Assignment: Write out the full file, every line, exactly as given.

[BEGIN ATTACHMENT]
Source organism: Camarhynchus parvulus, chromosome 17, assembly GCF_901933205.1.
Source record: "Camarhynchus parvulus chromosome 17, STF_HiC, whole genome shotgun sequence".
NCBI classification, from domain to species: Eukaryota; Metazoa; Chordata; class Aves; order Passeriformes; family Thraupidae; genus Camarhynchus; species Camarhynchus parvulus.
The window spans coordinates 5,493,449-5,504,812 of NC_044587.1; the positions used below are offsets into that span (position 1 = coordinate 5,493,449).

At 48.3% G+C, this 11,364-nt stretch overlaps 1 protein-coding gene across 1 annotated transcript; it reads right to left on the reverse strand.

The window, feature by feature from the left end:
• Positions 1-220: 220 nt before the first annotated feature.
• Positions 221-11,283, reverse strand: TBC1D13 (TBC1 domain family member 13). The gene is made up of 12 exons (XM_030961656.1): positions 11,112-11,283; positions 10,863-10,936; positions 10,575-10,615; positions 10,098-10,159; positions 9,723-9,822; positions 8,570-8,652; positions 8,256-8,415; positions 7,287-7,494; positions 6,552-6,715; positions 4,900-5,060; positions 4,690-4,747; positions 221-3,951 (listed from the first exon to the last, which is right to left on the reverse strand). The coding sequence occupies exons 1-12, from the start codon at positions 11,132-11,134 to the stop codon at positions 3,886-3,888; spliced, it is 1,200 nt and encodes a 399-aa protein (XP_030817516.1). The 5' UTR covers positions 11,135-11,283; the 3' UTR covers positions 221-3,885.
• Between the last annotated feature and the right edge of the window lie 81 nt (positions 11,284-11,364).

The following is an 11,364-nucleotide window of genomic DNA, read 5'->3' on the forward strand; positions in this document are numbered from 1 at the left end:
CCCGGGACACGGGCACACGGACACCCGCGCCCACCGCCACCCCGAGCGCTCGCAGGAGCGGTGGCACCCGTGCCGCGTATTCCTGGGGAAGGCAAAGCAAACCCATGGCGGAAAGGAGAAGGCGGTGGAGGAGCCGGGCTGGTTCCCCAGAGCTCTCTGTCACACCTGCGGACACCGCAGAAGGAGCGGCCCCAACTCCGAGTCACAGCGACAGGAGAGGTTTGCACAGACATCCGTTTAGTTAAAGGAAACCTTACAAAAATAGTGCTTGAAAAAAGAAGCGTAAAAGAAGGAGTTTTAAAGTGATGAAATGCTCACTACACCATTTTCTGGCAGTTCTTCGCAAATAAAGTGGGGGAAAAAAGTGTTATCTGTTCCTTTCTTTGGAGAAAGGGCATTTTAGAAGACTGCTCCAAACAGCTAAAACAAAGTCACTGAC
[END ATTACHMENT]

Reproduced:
Source organism: Camarhynchus parvulus, chromosome 17, assembly GCF_901933205.1.
Source record: "Camarhynchus parvulus chromosome 17, STF_HiC, whole genome shotgun sequence".
NCBI classification, from domain to species: Eukaryota; Metazoa; Chordata; class Aves; order Passeriformes; family Thraupidae; genus Camarhynchus; species Camarhynchus parvulus.
The window spans coordinates 5,493,449-5,504,812 of NC_044587.1; the positions used below are offsets into that span (position 1 = coordinate 5,493,449).

At 48.3% G+C, this 11,364-nt stretch overlaps 1 protein-coding gene across 1 annotated transcript; it reads right to left on the reverse strand.

The window, feature by feature from the left end:
• Positions 1-220: 220 nt before the first annotated feature.
• Positions 221-11,283, reverse strand: TBC1D13 (TBC1 domain family member 13). The gene is made up of 12 exons (XM_030961656.1): positions 11,112-11,283; positions 10,863-10,936; positions 10,575-10,615; positions 10,098-10,159; positions 9,723-9,822; positions 8,570-8,652; positions 8,256-8,415; positions 7,287-7,494; positions 6,552-6,715; positions 4,900-5,060; positions 4,690-4,747; positions 221-3,951 (listed from the first exon to the last, which is right to left on the reverse strand). The coding sequence occupies exons 1-12, from the start codon at positions 11,132-11,134 to the stop codon at positions 3,886-3,888; spliced, it is 1,200 nt and encodes a 399-aa protein (XP_030817516.1). The 5' UTR covers positions 11,135-11,283; the 3' UTR covers positions 221-3,885.
• Between the last annotated feature and the right edge of the window lie 81 nt (positions 11,284-11,364).

The following is an 11,364-nucleotide window of genomic DNA, read 5'->3' on the forward strand; positions in this document are numbered from 1 at the left end:
CCCGGGACACGGGCACACGGACACCCGCGCCCACCGCCACCCCGAGCGCTCGCAGGAGCGGTGGCACCCGTGCCGCGTATTCCTGGGGAAGGCAAAGCAAACCCATGGCGGAAAGGAGAAGGCGGTGGAGGAGCCGGGCTGGTTCCCCAGAGCTCTCTGTCACACCTGCGGACACCGCAGAAGGAGCGGCCCCAACTCCGAGTCACAGCGACAGGAGAGGTTTGCACAGACATCCGTTTAGTTAAAGGAAACCTTACAAAAATAGTGCTTGAAAAAAGAAGCGTAAAAGAAGGAGTTTTAAAGTGATGAAATGCTCACTACACCATTTTCTGGCAGTTCTTCGCAAATAAAGTGGGGGAAAAAAGTGTTATCTGTTCCTTTCTTTGGAGAAAGGGCATTTTAGAAGACTGCTCCAAACAGCTAAAACAAAGTCACTGAC